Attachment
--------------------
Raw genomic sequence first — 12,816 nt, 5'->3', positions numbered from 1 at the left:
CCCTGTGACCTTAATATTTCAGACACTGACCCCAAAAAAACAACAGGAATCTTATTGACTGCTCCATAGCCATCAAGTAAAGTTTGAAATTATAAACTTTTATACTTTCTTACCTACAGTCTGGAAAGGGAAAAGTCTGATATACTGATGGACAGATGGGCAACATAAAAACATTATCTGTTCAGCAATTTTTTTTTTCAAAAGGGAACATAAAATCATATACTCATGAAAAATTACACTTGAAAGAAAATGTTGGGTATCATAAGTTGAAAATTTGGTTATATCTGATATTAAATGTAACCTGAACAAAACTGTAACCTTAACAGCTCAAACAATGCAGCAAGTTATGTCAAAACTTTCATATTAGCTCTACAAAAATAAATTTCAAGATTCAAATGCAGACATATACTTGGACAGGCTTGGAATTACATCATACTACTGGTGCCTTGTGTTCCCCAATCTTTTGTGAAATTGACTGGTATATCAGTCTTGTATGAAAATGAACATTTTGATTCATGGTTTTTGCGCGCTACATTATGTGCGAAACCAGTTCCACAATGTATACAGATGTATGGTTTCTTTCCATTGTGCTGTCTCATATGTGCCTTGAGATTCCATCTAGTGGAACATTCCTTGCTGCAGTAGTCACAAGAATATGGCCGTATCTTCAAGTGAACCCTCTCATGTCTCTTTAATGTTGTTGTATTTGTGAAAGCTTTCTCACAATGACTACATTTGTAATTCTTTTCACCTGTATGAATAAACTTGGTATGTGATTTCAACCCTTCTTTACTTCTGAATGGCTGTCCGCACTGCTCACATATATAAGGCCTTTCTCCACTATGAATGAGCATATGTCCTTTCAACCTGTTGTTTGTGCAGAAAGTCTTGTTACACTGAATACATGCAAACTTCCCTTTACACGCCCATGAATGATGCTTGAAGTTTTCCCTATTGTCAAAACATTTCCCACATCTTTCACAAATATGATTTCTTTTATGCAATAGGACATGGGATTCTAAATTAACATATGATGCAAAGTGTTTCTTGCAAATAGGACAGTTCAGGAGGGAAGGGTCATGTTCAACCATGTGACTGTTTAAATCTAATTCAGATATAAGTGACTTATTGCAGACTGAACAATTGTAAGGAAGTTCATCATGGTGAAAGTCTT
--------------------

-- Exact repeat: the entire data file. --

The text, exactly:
Raw genomic sequence first — 12,816 nt, 5'->3', positions numbered from 1 at the left:
CCCTGTGACCTTAATATTTCAGACACTGACCCCAAAAAAACAACAGGAATCTTATTGACTGCTCCATAGCCATCAAGTAAAGTTTGAAATTATAAACTTTTATACTTTCTTACCTACAGTCTGGAAAGGGAAAAGTCTGATATACTGATGGACAGATGGGCAACATAAAAACATTATCTGTTCAGCAATTTTTTTTTTCAAAAGGGAACATAAAATCATATACTCATGAAAAATTACACTTGAAAGAAAATGTTGGGTATCATAAGTTGAAAATTTGGTTATATCTGATATTAAATGTAACCTGAACAAAACTGTAACCTTAACAGCTCAAACAATGCAGCAAGTTATGTCAAAACTTTCATATTAGCTCTACAAAAATAAATTTCAAGATTCAAATGCAGACATATACTTGGACAGGCTTGGAATTACATCATACTACTGGTGCCTTGTGTTCCCCAATCTTTTGTGAAATTGACTGGTATATCAGTCTTGTATGAAAATGAACATTTTGATTCATGGTTTTTGCGCGCTACATTATGTGCGAAACCAGTTCCACAATGTATACAGATGTATGGTTTCTTTCCATTGTGCTGTCTCATATGTGCCTTGAGATTCCATCTAGTGGAACATTCCTTGCTGCAGTAGTCACAAGAATATGGCCGTATCTTCAAGTGAACCCTCTCATGTCTCTTTAATGTTGTTGTATTTGTGAAAGCTTTCTCACAATGACTACATTTGTAATTCTTTTCACCTGTATGAATAAACTTGGTATGTGATTTCAACCCTTCTTTACTTCTGAATGGCTGTCCGCACTGCTCACATATATAAGGCCTTTCTCCACTATGAATGAGCATATGTCCTTTCAACCTGTTGTTTGTGCAGAAAGTCTTGTTACACTGAATACATGCAAACTTCCCTTTACACGCCCATGAATGATGCTTGAAGTTTTCCCTATTGTCAAAACATTTCCCACATCTTTCACAAATATGATTTCTTTTATGCAATAGGACATGGGATTCTAAATTAACATATGATGCAAAGTGTTTCTTGCAAATAGGACAGTTCAGGAGGGAAGGGTCATGTTCAACCATGTGACTGTTTAAATCTAATTCAGATATAAGTGACTTATTGCAGACTGAACAATTGTAAGGAAGTTCATCATGGTGAAAGTCTT